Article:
HALIFAX -- As countless Atlantic Canadians find themselves out of work because of COVID-19, many are left wondering how they’ll make ends meet – especially when it comes to paying the rent.

Sydnee Blum has found herself in a situation shared by many Maritimers.

“I worked in the restaurant industry for years before going back to school here, and I was using savings and a part-time job to pay for my rent,” says Blum. “Now that the pandemic has hit, both me and my partner are out of work.”

Out of work and left wondering how she’s going to be able to make rent -- not only for the month of April, but for the foreseeable future.

So Blum started a petition calling for a rent freeze for all tenants in the HRM and greater Nova Scotia. The petition has nearly 10,000 signatures as of Tuesday afternoon.

“We’ve joined forces with other housing and workers unions and organizations and we have almost a million signatures federally to call for a suspension of the rent,” says Blum.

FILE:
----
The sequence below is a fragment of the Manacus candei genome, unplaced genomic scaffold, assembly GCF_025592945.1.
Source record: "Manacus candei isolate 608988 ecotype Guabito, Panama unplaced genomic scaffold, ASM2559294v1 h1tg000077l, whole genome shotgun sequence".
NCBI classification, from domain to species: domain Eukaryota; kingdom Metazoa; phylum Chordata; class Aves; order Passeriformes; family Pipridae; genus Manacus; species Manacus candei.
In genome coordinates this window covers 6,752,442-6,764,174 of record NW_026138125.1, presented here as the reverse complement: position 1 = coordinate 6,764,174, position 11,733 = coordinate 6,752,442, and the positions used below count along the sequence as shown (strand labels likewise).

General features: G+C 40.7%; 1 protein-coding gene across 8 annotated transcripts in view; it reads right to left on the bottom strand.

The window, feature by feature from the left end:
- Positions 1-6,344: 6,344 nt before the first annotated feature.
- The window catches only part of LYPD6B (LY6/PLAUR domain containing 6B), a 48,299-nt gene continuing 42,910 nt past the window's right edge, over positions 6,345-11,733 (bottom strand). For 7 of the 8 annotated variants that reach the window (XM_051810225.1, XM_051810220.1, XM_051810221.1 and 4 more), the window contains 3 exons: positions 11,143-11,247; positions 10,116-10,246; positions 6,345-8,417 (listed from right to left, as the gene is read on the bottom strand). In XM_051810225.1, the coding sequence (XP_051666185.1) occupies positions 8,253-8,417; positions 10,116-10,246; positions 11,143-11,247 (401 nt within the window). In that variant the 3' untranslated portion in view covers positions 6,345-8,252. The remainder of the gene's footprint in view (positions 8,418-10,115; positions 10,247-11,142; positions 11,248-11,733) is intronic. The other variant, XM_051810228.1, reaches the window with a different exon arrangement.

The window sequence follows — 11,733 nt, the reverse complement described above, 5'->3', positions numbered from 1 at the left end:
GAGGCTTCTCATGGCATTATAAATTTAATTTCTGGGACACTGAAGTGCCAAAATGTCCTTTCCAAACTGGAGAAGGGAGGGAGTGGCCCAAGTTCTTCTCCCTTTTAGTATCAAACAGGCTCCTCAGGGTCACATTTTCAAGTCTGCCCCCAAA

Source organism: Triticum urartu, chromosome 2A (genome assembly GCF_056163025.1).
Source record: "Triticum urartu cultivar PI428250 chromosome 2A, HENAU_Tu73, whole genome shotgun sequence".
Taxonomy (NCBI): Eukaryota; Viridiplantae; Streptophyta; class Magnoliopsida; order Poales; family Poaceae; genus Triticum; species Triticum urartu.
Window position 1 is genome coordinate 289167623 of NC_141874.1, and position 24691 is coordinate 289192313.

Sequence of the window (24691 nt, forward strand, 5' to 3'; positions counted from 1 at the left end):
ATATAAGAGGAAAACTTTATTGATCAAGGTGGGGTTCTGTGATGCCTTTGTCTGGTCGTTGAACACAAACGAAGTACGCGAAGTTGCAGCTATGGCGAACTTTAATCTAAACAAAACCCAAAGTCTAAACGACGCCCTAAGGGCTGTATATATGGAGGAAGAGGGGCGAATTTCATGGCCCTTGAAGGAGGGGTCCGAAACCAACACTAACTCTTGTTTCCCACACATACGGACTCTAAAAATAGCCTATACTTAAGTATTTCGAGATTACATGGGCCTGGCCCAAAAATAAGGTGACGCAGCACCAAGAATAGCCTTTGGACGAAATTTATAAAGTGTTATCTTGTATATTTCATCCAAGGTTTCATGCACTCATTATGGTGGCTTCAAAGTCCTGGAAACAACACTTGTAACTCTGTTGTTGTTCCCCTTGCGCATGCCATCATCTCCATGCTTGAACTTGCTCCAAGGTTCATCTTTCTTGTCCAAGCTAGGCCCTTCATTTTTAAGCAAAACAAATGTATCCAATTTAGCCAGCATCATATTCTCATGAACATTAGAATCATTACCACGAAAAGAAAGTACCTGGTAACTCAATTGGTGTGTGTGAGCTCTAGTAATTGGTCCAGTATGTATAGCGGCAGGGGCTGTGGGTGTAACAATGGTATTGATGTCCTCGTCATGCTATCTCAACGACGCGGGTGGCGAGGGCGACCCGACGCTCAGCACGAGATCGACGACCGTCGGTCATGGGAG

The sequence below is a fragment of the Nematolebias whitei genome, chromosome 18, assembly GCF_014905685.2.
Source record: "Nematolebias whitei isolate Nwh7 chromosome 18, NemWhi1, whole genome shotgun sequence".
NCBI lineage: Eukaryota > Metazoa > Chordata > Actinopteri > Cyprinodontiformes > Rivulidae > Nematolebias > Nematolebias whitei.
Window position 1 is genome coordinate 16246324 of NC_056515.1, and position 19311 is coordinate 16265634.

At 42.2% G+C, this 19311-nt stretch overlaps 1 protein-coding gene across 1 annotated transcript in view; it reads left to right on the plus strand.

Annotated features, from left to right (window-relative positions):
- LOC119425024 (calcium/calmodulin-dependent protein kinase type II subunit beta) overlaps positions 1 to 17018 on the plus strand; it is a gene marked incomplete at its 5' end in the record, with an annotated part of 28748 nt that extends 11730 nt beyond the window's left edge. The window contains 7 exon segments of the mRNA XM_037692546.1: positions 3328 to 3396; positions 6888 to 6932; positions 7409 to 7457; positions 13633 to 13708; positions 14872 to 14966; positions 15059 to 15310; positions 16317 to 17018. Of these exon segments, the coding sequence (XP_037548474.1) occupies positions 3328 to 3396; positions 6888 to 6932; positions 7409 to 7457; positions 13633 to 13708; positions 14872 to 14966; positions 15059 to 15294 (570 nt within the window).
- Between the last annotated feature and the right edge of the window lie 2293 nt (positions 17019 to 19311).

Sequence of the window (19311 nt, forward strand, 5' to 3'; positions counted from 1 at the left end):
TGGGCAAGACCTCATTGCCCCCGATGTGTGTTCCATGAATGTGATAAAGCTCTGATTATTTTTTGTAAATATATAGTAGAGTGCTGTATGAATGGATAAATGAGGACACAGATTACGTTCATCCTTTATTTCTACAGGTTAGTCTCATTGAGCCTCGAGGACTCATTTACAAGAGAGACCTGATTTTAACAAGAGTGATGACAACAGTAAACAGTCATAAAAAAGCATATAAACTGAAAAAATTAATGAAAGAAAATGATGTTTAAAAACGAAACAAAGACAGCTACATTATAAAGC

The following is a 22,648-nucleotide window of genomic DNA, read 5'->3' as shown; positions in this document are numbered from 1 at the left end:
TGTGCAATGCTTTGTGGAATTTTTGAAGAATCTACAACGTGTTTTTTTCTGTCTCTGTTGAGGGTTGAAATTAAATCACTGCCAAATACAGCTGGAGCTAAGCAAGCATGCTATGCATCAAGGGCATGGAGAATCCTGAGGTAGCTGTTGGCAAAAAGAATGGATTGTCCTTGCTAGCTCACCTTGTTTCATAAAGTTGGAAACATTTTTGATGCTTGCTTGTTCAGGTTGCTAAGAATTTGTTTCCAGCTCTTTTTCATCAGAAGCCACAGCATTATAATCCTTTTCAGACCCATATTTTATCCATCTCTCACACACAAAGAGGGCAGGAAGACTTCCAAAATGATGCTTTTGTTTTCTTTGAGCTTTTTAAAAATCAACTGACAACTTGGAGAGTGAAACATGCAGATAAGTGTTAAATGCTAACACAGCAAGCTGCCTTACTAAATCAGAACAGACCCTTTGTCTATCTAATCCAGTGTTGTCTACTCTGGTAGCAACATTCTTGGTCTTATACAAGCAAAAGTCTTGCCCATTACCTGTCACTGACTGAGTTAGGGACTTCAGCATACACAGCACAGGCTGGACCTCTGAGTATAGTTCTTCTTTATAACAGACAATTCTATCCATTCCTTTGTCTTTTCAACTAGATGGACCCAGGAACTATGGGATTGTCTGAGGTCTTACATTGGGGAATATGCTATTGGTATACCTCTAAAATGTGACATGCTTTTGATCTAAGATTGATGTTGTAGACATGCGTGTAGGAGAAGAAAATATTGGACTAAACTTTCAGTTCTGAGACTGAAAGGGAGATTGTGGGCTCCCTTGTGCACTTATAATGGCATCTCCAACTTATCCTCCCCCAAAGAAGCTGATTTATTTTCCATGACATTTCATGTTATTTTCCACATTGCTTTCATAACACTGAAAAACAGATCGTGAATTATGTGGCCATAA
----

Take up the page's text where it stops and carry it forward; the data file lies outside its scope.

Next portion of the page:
“Essentially what we’re in now is a housing crisis within a health crisis,” adds Ainsley Kendrick, of Fight for Affordable Housing.

On Prince Edward Island, the government has rolled out a million-dollar temporary rental assistance benefit to help. But the Fight for Affordable Housing advocacy group says a lot of questions remain unanswered.

“You know, we’re thinking $1,200 one-to-two bedroom, is the government going to pay that, or are they going to implement a rent cap and say, we’re only willing to pay this amount?” asks Kendrick.

It’s also been announced that the P.E.I. office of the director of residential property is suspending all rental hearings, including eviction hearings, except for cases they deem urgent, until further notice.

In New Brunswick, the provincial state of emergency means that landlords cannot evict tenants for not paying rent until May 31.

In Nova Scotia, the government has said that for the next three months, no tenant can be evicted because their income has been impacted by COVID-19.